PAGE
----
Video gambling regrets? Long Grove officials raise concerns after granting sixth license
Some Long Grove village board members expressed concern about video gambling machines that are allowed at bars and restaurants in town as another establishment was approved for a license.
Board members agreed an informal workshop session should be held to discuss video gambling and receive resident feedback on the issue. Video gambling was approved in Long Grove in 2015 after former Village President Angie Underwood broke a 3-3 board vote.
Trustee Rita O'Connor, who is among those voicing concerns about video gambling, said she'd like to find out if it's an issue for residents. Opponents have said the terminals don't gel with Long Grove's rural charm, while backers contend the revenue helps businesses.
"Pro or con, I'd just be interested," O'Connor said.
By a 4-2 vote, the village board recently approved the sixth video gambling liquor license for the new Chit Chat Room at 132 Old McHenry Road in downtown Long Grove. That agenda item led the board to discuss video gambling in general before granting the license to the Chit Chat Room, which will feature craft cocktails, specialty beer and small plates in the former Un-Wined.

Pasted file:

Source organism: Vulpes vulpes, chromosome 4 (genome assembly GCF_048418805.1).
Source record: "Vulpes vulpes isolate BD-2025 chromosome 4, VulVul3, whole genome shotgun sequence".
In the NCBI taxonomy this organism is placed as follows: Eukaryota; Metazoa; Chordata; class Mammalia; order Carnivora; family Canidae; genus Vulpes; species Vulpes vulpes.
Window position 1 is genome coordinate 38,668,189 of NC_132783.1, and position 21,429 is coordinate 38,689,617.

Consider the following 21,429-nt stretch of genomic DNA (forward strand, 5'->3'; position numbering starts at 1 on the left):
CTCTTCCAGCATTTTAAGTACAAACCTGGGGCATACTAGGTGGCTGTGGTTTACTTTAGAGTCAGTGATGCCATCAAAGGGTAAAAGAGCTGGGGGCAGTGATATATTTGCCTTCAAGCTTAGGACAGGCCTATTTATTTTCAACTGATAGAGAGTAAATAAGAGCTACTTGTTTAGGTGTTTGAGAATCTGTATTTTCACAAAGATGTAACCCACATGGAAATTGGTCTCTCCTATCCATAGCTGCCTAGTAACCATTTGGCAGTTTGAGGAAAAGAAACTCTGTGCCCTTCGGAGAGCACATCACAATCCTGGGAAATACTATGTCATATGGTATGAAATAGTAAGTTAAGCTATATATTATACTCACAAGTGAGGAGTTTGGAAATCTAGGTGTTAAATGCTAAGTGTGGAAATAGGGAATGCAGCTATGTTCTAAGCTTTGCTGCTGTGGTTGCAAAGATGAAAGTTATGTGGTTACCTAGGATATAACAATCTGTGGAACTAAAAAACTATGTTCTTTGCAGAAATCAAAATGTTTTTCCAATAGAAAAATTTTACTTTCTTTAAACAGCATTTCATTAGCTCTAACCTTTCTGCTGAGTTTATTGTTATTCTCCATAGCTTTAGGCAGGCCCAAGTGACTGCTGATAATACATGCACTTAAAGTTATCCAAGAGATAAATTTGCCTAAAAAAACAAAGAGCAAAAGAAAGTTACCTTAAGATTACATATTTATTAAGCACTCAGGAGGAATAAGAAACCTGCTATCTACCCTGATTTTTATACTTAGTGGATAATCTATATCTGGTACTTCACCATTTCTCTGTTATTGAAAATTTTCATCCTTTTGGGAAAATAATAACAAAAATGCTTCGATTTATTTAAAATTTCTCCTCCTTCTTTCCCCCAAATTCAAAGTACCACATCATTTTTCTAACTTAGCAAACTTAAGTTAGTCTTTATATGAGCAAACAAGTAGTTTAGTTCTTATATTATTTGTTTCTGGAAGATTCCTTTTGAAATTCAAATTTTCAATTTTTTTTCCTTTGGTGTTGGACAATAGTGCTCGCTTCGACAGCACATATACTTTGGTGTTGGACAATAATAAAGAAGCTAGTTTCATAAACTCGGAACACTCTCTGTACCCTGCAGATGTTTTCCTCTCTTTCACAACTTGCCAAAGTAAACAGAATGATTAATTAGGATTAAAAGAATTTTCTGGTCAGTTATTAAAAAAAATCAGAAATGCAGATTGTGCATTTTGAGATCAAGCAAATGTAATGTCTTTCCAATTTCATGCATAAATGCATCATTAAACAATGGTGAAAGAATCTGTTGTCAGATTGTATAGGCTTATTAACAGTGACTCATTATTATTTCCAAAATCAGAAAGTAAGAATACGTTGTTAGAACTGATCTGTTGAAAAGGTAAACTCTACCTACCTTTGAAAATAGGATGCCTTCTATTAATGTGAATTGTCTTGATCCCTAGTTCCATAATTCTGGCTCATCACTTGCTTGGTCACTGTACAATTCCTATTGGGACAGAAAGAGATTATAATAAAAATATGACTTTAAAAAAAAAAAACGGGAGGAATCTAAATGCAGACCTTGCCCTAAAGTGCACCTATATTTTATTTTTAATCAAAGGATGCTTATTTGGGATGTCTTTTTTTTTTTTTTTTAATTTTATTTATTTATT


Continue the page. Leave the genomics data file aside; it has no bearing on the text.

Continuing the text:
Trustee Michael Sarlitto and O'Connor voted against Chit Chat Room's video gambling liquor license.
"I just don't think video gaming is in harmony with our (comprehensive) plan or with our family-friendly Long Grove historic culture and everything else," Sarlitto said.
Trustee Bobbie O'Reilly, who voted in favor of the latest video gambling license, said it's not obvious the devices are at village businesses.
"We don't have signs," O'Reilly said. "It's kind of not secret exactly, but it isn't broadcast."
State records show Long Grove has five establishments with video gambling liquor licenses and a combined 21 terminals. From January through July, the village's share of the tax on the machines was $14,450 and the state's cut was $73,486, according to the most recent Illinois Gaming Board report.
Bars, restaurants, truck stops and fraternal organizations in communities that allow video gambling can have up to five machines under the state law approved in 2009.
Five percent of net revenue goes to a municipality and 25 percent to the state, with the terminal operator and establishment splitting the remainder.
O'Connor said a possible alternative to video gambling machines for Long Grove bars and restaurants could be arcade and other games. She said she had a good time on a visit to Emporium Logan Square in Chicago, a bar featuring craft beer and skee ball, air hockey, pinball and arcade games.
These types of arcade bars "are very, very interesting and compelling when you walk in the door," she said.
Long Grove Village Attorney Victor Filippini said state law limits what controls towns can place on video gambling liquor licenses.
However, he added, the village likely could create various license categories, such as one of limited duration. Filippini said Long Grove has time to address the issue because annual liquor licenses are renewed the start of the fiscal year May 1.